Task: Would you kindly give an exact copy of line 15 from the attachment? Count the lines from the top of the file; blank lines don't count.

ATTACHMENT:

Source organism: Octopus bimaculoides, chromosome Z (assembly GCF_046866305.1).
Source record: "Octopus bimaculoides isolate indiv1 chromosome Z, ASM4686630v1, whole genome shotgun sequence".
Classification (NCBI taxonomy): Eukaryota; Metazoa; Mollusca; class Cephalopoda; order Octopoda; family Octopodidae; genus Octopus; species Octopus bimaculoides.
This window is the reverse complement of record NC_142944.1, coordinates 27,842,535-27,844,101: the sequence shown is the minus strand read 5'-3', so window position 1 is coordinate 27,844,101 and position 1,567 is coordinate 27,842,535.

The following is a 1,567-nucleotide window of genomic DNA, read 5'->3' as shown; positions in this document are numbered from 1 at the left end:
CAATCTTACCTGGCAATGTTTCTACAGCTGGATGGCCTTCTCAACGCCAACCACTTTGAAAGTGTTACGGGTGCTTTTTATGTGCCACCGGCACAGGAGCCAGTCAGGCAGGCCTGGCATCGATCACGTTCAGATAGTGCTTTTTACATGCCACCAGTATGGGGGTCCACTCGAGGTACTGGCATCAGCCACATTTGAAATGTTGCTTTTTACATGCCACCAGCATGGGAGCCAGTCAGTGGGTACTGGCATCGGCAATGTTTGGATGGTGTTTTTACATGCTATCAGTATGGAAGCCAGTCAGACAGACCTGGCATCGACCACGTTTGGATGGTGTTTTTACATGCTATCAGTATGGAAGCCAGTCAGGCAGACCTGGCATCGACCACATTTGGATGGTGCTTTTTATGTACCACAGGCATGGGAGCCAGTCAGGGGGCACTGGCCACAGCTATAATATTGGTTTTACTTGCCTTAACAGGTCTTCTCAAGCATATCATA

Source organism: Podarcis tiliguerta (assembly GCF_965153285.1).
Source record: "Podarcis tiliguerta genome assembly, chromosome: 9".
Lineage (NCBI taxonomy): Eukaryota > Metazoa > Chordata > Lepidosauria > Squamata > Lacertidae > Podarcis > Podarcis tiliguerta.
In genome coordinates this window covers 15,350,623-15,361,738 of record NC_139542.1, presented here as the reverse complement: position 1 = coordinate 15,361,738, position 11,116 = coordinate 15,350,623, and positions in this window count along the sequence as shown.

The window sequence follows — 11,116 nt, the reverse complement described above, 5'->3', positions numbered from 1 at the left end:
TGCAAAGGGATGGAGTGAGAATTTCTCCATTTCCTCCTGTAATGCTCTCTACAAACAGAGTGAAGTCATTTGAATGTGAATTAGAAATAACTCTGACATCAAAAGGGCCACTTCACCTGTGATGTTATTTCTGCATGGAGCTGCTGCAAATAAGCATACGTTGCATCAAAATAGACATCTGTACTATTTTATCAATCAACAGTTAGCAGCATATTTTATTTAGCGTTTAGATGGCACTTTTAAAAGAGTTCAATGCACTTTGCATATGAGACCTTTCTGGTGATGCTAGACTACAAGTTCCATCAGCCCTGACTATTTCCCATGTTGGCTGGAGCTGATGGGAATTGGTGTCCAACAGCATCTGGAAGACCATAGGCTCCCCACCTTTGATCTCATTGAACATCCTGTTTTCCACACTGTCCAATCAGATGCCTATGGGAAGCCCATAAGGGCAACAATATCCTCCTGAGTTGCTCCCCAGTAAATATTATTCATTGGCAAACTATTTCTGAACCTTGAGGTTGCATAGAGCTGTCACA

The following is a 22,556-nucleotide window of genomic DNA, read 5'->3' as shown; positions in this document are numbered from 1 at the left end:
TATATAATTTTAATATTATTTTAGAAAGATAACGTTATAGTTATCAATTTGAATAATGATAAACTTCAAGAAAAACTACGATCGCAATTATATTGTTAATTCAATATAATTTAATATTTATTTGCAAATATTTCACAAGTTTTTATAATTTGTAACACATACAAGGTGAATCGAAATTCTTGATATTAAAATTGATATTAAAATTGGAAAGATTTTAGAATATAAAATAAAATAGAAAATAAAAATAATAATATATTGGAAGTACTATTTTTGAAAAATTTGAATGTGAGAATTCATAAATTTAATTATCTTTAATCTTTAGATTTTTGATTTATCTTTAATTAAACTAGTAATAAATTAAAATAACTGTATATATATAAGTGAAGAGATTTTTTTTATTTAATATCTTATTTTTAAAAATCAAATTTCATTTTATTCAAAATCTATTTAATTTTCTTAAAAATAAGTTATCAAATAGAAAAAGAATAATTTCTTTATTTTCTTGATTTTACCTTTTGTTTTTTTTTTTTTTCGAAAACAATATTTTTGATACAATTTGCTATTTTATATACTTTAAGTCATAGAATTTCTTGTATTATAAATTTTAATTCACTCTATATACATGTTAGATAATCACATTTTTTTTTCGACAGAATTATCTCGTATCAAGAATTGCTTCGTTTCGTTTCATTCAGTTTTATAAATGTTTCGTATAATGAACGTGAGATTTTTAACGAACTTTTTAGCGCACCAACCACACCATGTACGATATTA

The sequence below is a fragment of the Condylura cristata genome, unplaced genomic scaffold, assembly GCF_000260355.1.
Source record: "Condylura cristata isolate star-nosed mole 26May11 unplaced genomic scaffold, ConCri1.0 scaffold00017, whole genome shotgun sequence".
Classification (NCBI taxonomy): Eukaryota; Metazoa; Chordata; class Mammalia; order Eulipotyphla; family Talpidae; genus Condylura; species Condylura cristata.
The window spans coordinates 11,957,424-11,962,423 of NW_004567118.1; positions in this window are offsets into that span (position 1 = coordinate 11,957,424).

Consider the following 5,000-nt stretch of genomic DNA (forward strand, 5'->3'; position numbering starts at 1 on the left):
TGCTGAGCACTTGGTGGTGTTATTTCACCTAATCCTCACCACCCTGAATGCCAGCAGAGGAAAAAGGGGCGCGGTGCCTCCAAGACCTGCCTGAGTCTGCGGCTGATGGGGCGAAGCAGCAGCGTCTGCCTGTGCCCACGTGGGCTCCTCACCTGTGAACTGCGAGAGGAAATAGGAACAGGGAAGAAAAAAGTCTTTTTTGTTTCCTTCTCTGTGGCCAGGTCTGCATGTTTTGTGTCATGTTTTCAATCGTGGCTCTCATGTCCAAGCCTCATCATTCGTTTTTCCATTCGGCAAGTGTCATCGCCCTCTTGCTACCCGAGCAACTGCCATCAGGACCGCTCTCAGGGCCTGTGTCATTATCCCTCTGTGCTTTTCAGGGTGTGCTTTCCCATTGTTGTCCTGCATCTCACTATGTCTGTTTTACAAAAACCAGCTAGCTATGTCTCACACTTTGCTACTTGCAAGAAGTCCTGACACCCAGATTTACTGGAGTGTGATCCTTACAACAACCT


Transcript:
The sequence below is a fragment of the Condylura cristata genome, unplaced genomic scaffold, assembly GCF_000260355.1.